The chef behind the pop-ups Rock Lobsta, Thomas Keller spoof The English Launderette and God Save the Clam, told BigHospitality he fell in love with the pub, owned by publican Sheila Dixon after she invited him along to take a look, prompting him to come up with a new concept to fit the space.
Disco Bistro, as it is called, will be Clarke's first solo venture and will see him taking over both floors of the Carter Lane pub with plans to serve 'trash food' in the downstairs bar and a short, daily-changing simple menu in the 50-cover first floor dining room. Food will be served Monday to Friday with Clarke inviting a guest-chef to take the reins on a monthly Saturday dinner service.
The bar's menu will include Clarke's French-dipped burger, fried chicken wrapped in pigskin and the lobster corn dog served at this summer's God Save
the Clam event in Hackney while the first-floor restaurant's menu will focus on using well-sourced quality ingredients with a 'lack of meddling'. Dishes will include wild sea trout cooked over wood with crispy onions, lime and lavender vinegar and crispy lamb breast with sheep's curd dumplings, black peas and cucumber broth.
A wine list starting at £17 for house wine and including a grower Champagne served at The French Laundry and an English sparkling wine, has been drawn up by former sommelier and Bitten & Written blogger Zeren Wilson.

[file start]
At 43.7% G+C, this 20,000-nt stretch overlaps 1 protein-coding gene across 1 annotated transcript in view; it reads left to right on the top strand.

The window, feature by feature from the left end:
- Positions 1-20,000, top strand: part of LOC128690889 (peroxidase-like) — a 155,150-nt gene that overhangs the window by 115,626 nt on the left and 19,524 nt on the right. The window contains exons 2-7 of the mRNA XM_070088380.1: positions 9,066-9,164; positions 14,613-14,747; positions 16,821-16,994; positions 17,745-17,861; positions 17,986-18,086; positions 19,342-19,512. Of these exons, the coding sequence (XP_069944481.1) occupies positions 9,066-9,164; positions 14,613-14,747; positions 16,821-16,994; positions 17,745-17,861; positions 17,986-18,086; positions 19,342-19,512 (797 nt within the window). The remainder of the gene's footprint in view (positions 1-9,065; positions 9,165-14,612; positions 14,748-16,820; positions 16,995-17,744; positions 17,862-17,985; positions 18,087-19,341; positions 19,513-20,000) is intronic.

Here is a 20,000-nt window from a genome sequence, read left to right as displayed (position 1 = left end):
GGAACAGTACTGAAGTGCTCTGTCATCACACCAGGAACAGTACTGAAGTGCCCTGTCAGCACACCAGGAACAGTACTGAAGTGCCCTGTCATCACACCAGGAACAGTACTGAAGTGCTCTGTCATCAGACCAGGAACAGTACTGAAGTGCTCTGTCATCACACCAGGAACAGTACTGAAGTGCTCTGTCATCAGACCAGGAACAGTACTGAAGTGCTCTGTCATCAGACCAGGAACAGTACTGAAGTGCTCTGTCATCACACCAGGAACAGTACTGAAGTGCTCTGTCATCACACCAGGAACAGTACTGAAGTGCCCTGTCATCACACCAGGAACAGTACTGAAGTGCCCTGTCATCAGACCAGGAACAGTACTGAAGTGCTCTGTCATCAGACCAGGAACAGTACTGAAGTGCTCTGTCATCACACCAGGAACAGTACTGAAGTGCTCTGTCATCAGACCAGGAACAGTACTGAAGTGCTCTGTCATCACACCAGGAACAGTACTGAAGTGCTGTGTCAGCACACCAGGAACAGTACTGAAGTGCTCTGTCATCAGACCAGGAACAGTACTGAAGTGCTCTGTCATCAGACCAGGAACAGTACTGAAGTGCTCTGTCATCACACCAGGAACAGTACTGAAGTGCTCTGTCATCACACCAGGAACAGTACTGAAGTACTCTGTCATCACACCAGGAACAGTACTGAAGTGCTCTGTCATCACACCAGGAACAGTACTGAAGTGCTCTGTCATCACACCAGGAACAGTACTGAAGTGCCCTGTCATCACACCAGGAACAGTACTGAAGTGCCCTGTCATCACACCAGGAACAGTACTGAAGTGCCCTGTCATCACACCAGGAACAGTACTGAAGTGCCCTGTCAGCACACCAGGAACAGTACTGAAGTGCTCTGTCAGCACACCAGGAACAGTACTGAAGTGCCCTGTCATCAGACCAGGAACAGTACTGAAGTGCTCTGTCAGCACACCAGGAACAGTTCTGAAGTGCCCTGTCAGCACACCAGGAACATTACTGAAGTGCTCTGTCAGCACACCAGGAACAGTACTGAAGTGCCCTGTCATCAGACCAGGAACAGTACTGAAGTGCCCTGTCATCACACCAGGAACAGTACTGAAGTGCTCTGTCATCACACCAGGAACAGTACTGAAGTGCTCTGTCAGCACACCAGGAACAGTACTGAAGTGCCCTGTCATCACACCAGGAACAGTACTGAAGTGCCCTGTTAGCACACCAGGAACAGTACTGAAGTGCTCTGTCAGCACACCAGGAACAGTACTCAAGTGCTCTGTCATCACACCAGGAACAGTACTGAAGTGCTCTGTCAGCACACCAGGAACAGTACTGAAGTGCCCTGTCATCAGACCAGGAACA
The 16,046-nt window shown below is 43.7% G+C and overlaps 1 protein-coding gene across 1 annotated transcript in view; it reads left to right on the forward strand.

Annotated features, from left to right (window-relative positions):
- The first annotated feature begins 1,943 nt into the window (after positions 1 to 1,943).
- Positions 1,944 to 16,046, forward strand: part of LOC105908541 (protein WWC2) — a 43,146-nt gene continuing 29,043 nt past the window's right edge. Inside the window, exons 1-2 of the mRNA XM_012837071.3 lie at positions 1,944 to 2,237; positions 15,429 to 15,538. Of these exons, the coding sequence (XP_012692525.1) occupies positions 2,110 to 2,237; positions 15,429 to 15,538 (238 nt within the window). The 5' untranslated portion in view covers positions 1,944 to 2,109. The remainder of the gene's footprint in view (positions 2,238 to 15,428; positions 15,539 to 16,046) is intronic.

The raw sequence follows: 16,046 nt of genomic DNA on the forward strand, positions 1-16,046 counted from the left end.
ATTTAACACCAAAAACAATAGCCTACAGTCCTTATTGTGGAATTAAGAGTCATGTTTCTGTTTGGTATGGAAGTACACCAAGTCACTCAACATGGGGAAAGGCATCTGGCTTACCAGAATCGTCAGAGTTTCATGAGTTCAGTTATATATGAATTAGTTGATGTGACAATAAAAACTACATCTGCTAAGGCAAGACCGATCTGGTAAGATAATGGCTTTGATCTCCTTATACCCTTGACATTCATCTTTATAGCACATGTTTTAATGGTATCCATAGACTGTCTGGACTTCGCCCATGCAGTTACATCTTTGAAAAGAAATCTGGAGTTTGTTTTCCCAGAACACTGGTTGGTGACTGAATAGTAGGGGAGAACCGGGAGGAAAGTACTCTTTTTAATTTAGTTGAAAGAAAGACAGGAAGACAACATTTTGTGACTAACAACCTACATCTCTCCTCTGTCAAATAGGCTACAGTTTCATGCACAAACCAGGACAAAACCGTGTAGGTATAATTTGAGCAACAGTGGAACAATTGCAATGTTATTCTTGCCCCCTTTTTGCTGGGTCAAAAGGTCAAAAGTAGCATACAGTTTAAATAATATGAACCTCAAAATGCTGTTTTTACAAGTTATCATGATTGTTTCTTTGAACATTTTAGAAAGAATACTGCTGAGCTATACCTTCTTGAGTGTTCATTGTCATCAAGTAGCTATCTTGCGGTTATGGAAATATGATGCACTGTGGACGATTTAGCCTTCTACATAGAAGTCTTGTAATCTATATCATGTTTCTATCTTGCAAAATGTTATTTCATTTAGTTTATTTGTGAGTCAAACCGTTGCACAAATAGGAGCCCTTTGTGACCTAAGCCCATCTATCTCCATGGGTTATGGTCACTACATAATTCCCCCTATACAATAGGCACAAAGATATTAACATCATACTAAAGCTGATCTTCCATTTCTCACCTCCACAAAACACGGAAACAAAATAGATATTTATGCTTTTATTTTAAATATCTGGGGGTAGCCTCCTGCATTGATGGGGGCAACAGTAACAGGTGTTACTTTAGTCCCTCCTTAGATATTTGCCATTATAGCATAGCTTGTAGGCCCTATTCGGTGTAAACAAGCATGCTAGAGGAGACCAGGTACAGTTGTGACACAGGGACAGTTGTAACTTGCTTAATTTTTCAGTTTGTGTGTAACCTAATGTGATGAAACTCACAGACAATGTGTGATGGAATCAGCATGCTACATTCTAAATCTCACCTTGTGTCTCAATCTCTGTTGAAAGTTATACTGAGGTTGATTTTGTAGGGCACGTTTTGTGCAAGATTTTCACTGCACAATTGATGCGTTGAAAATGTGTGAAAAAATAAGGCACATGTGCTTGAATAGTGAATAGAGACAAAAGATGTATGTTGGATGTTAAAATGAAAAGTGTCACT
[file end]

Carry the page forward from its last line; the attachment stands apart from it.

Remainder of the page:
Artist and lighting designer Alex Randall has come on board to fit the main dining room out with taxidermy squirrel lamps and a gramophone chandelier while architectural salvage company Lassco has taken over the design of a second smaller room, modelling it on a quirky Georgian pantry.
Running for six months, the new project, which opens on 19 November for lunch and dinner, will also be Clarke's longest yet.
"I wanted to dip my toes into a project with more longevity, really getting behind a concept that we believe in, this felt like the right time," he said.
"It also gives us a chance to work with people on a day-to-day basis which is really exciting and rewarding. Most importantly it was the venue which was the tipping point, I just fell in love with The Rising Sun pub. We're going to bring a bit of East London cool to the city."
Clarke, who has worked at Roganic and Cafe Anglais among others, also said his residency could stretch to longer than six months if successful and could be a launch-pad to a more permanent venture in the future.
"Disco Bistro, in effect, will be bringing everything that I’ve done over the years under one roof. It has a bit more legs and the current deal I have here is one I can extend.
"This is the first step. The room or the place has to be an artistic space, it has to be changing all the time in terms of what’s on the walls, who’s cooking, what’s being cooked.
"Yes, I do want to do permanent sites, but not just one. What is important is that they keep the same level of energy that we’ve had with the pop-ups so far."